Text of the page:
“David’s visuals are very influenced by the music,” Badalamenti once remarked. “The tempo of music helps him set the tempo of the actors and their dialogue and how they move. He would sit next to me at a keyboard describing what he was thinking as I would improvise the score. Almost all of Twin Peaks was written without me seeing a single frame, at least in the pilot.” His niece Frances interviewed him for The Believer magazine, recalling being drawn to film noir in his youth. “The haunting sounds have been there, the off-center instrumentals, ever since I was a child,” he said. Perhaps Lynch gave him the rod to reel in that big fish, in the proverbial pond of the imagination.
“I sit with Angelo and talk to him about a scene and he begins to play those words on the piano,” Lynch told The New York Times. “Sometimes we would even get together and make stuff up on the piano, and before you know it that leads to the idea for a scene or a character…When we started working together, we had an instant kind of a rapport — me not knowing anything about music but real interested in mood and sound effects. I realized a lot of things about sound effects and music working with Angelo, how close they are to one another.”
The “Twin Peaks Theme” won a Grammy for pop instrumental performance.
In addition to working with David Lynch, his roster of collaborators was staggering: David Bowie. Marianne Faithfull. Orbital. Liza Minnelli. Roberta Flack. Anthrax. Paul McCartney. Dolores O’Riordan. LL Cool J…even a country song with, of all people, Norman Mailer. He composed other music for TV, including Profiler and Inside The Actors Studio, as well as the 1992 Summer Olympics. Several years before Twin Peaks aired, Badalamenti arranged the orchestration for Pet Shop Boys on “It Couldn’t Happen Here.” You immediately hear his signature melancholy synths on the piece, as if bringing Neil and Chris into the same eerie liminal space of the proverbial Red Room…which did not yet exist at the time.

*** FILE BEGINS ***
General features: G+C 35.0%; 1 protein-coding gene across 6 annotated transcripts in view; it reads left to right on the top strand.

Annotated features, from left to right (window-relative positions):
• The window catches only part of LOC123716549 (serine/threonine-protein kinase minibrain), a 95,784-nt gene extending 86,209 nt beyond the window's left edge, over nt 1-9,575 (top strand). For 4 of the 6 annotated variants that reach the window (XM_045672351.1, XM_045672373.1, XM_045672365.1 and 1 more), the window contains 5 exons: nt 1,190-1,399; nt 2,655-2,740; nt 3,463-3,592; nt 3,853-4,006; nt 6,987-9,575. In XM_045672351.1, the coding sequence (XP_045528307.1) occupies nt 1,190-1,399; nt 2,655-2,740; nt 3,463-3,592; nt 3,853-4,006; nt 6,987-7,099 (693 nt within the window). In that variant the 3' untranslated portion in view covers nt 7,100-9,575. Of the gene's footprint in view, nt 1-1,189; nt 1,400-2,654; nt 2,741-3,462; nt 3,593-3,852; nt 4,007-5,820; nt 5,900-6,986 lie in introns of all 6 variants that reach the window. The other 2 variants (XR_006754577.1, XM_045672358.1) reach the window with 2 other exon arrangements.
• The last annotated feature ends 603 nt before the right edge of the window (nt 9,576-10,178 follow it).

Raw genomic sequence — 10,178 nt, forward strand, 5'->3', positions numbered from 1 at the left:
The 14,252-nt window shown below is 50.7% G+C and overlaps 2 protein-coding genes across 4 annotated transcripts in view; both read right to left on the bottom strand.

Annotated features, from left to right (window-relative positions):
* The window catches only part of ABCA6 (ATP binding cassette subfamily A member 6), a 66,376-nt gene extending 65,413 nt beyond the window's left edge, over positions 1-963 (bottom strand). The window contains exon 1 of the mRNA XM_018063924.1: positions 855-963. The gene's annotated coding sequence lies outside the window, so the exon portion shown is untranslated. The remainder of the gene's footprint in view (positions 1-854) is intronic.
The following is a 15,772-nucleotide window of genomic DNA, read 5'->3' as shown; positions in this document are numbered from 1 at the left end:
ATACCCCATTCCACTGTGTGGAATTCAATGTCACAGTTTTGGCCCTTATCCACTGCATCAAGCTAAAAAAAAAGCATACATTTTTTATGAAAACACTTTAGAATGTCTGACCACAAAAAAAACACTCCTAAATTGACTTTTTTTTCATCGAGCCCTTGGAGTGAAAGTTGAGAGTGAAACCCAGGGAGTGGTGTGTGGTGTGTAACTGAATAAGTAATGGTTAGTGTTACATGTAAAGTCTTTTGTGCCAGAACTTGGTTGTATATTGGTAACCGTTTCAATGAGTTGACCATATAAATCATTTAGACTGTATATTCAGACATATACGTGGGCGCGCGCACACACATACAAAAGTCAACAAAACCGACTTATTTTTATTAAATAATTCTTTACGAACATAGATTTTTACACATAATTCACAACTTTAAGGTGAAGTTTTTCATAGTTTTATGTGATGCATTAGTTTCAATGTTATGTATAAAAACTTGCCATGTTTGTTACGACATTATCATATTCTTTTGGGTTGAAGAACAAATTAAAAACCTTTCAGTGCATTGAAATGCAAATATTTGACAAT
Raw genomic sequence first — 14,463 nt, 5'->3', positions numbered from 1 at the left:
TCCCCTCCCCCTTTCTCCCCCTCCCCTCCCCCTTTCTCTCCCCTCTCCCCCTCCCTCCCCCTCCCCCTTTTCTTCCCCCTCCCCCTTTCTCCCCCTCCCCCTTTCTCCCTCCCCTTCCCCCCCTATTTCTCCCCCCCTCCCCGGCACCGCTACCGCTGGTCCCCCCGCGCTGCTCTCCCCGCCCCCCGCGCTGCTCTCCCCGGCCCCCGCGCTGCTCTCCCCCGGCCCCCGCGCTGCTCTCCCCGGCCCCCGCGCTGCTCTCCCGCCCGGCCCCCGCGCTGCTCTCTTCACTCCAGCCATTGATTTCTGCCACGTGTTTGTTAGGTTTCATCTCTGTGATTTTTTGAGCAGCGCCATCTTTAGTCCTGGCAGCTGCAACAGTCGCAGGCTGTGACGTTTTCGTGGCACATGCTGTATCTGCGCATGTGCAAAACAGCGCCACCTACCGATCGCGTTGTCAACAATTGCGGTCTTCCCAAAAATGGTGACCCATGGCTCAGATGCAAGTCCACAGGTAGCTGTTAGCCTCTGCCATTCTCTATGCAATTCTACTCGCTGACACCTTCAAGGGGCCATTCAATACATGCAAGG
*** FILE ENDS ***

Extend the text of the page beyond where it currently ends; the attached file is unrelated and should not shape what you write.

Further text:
Badalamenti, Lynch and Julee Cruise collaborated on two albums, 1989’s Floating Into the Night; The Voice of Love, and a 1990 avant-garde concert piece called Industrial Symphony No. 1, which featured Wild at Heart stars Nicolas Cage and Laura Dern. He and Lynch also recorded a jazz album, Thought Gang, in the early ’90s. He worked on the scores for Nightmare on Elm Street 3: Dream Warriors and National Lampoon’s Christmas Vacation.
In 1996, he worked with Tim Booth, the lead singer of James on Booth and the Bad Angel. “Tonight I will raise my glass to my beautiful friend, the Bad Angel, Angelo Badalamenti,” he tweeted. “He taught me many things but primarily how to enjoy the recording process. We laughed from the beginning to the end of the record we made together, never had a disagreement. I love him.”
David Lynch told the L.A. Times in 1990, “Some of the happiest moments I’ve ever had have been working with Angelo. He’s got a big heart, and he allowed me to come into his world and get involved with music. Today, on his daily weather report Monday, he simply said, “No music today.”
Where he is, now “the birds sing a pretty song….and there’s always music in the air.” Tonight, as we drift off to sleep, let us all sit with Angelo one last time in the Red Room, clutching overflowing cups of molasses-thick coffee, and send him edutitarg tsepeed ruo.